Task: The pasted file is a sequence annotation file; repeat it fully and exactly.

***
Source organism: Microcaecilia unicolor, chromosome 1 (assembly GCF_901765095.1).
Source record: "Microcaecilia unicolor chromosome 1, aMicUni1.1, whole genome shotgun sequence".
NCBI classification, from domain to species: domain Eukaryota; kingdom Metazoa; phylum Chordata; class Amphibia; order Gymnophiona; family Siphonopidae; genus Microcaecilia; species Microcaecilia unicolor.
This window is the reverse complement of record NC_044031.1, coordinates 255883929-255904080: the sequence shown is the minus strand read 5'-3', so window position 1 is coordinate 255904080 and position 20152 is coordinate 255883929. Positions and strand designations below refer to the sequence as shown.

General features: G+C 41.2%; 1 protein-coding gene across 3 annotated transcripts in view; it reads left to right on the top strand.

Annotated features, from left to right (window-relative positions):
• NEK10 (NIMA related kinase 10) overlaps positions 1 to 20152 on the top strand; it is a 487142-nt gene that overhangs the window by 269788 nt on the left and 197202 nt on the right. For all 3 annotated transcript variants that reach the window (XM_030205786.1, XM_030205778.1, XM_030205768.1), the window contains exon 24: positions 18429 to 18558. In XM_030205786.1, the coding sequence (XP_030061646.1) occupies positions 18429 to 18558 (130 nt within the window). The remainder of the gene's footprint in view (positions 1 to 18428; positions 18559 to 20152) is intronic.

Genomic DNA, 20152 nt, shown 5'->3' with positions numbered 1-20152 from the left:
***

Source organism: Microcaecilia unicolor, chromosome 1 (assembly GCF_901765095.1).
Source record: "Microcaecilia unicolor chromosome 1, aMicUni1.1, whole genome shotgun sequence".
NCBI classification, from domain to species: domain Eukaryota; kingdom Metazoa; phylum Chordata; class Amphibia; order Gymnophiona; family Siphonopidae; genus Microcaecilia; species Microcaecilia unicolor.
This window is the reverse complement of record NC_044031.1, coordinates 255883929-255904080: the sequence shown is the minus strand read 5'-3', so window position 1 is coordinate 255904080 and position 20152 is coordinate 255883929. Positions and strand designations below refer to the sequence as shown.

General features: G+C 41.2%; 1 protein-coding gene across 3 annotated transcripts in view; it reads left to right on the top strand.

Annotated features, from left to right (window-relative positions):
• NEK10 (NIMA related kinase 10) overlaps positions 1 to 20152 on the top strand; it is a 487142-nt gene that overhangs the window by 269788 nt on the left and 197202 nt on the right. For all 3 annotated transcript variants that reach the window (XM_030205786.1, XM_030205778.1, XM_030205768.1), the window contains exon 24: positions 18429 to 18558. In XM_030205786.1, the coding sequence (XP_030061646.1) occupies positions 18429 to 18558 (130 nt within the window). The remainder of the gene's footprint in view (positions 1 to 18428; positions 18559 to 20152) is intronic.

Genomic DNA, 20152 nt, shown 5'->3' with positions numbered 1-20152 from the left: